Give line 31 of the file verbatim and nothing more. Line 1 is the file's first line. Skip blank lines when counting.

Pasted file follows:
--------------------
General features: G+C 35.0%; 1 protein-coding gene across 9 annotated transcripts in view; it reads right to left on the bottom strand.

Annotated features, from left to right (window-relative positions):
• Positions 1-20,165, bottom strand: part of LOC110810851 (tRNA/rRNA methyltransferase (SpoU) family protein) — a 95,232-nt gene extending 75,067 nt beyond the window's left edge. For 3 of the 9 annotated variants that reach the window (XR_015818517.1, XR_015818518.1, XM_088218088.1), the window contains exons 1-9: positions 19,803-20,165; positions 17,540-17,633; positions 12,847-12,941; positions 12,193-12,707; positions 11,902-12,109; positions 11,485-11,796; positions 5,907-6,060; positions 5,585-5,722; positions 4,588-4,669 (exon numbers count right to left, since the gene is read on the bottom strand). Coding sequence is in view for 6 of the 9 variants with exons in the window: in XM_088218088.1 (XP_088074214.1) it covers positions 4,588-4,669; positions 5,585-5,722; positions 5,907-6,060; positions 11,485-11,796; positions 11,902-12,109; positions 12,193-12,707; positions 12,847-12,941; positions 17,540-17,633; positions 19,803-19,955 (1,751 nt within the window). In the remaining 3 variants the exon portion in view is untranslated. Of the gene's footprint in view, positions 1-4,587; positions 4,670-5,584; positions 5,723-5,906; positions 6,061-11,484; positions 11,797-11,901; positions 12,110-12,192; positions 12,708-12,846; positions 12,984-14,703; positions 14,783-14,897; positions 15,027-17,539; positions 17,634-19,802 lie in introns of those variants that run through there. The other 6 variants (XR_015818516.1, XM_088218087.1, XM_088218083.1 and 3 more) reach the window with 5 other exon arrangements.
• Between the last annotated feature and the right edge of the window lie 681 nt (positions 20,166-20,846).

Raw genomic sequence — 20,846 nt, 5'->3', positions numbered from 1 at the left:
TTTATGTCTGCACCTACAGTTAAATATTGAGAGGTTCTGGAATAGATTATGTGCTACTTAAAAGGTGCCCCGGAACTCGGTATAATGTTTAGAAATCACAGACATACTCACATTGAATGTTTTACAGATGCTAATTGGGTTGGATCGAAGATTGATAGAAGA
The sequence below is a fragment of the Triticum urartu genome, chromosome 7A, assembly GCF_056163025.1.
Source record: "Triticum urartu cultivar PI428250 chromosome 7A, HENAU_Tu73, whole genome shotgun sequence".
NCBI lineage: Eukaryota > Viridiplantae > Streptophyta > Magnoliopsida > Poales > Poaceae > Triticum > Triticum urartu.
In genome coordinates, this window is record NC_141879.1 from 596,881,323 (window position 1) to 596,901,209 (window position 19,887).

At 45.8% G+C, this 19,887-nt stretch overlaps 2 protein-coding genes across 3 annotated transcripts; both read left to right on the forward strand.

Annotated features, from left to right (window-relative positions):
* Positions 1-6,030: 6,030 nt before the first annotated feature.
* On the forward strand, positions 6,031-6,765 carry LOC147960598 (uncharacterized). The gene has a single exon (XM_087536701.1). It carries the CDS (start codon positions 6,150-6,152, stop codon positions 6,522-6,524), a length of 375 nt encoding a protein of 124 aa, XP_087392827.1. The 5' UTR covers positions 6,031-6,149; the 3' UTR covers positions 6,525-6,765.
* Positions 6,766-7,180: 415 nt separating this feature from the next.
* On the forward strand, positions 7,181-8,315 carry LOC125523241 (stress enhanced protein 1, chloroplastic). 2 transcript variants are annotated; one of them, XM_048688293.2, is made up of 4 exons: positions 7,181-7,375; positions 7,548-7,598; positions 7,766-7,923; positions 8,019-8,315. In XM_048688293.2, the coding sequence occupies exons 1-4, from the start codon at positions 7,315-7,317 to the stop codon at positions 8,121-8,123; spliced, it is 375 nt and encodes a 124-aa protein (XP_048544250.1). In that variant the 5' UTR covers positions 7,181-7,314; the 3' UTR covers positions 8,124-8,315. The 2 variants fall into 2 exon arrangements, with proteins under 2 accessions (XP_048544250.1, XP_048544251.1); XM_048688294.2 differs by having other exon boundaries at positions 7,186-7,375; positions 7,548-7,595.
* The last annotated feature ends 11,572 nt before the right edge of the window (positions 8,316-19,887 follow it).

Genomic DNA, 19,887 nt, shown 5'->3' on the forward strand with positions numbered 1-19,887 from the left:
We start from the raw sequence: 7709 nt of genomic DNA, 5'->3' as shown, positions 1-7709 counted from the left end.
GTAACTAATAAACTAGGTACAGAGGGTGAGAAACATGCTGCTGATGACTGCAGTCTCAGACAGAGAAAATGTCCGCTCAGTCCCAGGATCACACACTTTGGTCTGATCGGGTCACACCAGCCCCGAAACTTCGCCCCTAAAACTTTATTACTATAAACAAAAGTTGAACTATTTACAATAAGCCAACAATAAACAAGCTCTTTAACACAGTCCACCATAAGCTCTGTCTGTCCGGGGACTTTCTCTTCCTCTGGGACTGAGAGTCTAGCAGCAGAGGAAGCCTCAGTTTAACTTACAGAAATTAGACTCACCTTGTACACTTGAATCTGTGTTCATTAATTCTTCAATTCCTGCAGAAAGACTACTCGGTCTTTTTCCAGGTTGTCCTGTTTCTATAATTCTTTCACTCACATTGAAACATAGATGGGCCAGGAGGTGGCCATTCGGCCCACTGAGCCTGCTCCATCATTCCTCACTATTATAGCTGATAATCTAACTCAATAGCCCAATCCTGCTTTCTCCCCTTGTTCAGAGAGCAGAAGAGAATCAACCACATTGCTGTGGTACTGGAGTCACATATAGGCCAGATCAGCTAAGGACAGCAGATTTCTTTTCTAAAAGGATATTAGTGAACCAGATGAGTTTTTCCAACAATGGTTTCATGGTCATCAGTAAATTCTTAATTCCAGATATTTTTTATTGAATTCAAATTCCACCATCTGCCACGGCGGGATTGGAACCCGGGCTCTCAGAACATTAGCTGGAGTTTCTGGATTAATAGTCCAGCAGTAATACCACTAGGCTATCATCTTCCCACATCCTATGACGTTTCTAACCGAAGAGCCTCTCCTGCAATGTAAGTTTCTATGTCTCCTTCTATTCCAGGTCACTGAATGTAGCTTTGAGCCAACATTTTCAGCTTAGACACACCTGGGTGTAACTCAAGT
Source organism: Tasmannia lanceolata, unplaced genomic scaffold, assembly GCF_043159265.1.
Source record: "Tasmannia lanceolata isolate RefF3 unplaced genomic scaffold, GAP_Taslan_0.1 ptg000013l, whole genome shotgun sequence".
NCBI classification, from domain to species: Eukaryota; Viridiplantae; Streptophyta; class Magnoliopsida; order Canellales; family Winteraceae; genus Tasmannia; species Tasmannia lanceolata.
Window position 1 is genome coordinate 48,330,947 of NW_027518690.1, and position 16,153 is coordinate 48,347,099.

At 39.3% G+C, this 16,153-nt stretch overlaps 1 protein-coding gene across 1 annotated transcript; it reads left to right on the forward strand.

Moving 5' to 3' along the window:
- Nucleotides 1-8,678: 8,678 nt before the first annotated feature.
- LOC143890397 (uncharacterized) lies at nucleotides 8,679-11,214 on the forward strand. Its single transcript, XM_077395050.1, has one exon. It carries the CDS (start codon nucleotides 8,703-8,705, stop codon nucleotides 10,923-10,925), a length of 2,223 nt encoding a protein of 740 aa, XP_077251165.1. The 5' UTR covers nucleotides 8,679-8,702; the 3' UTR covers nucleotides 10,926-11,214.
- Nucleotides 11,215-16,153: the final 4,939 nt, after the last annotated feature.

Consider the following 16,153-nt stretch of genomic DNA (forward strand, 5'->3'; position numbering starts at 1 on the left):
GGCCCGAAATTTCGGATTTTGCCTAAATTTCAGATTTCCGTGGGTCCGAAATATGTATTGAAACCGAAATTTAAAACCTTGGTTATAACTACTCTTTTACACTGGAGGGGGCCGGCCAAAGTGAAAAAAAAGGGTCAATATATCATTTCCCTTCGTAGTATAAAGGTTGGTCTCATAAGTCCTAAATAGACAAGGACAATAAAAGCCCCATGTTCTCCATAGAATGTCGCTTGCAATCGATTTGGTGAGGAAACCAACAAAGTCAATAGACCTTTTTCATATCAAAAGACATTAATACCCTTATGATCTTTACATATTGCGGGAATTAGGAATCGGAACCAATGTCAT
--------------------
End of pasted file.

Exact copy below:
GGCCCGAAATTTCGGATTTTGCCTAAATTTCAGATTTCCGTGGGTCCGAAATATGTATTGAAACCGAAATTTAAAACCTTGGTTATAACTACTCTTTTACACTGGAGGGGGCCGGCCAAAGTGAAAAAAAAGGGTCAATATATCATTTCCCTTCGTAGTATAAAGGTTGGTCTCATAAGTCCTAAATAGACAAGGACAATAAAAGCCCCATGTTCTCCATAGAATGTCGCTTGCAATCGATTTGGTGAGGAAACCAACAAAGTCAATAGACCTTTTTCATATCAAAAGACATTAATACCCTTATGATCTTTACATATTGCGGGAATTAGGAATCGGAACCAATGTCAT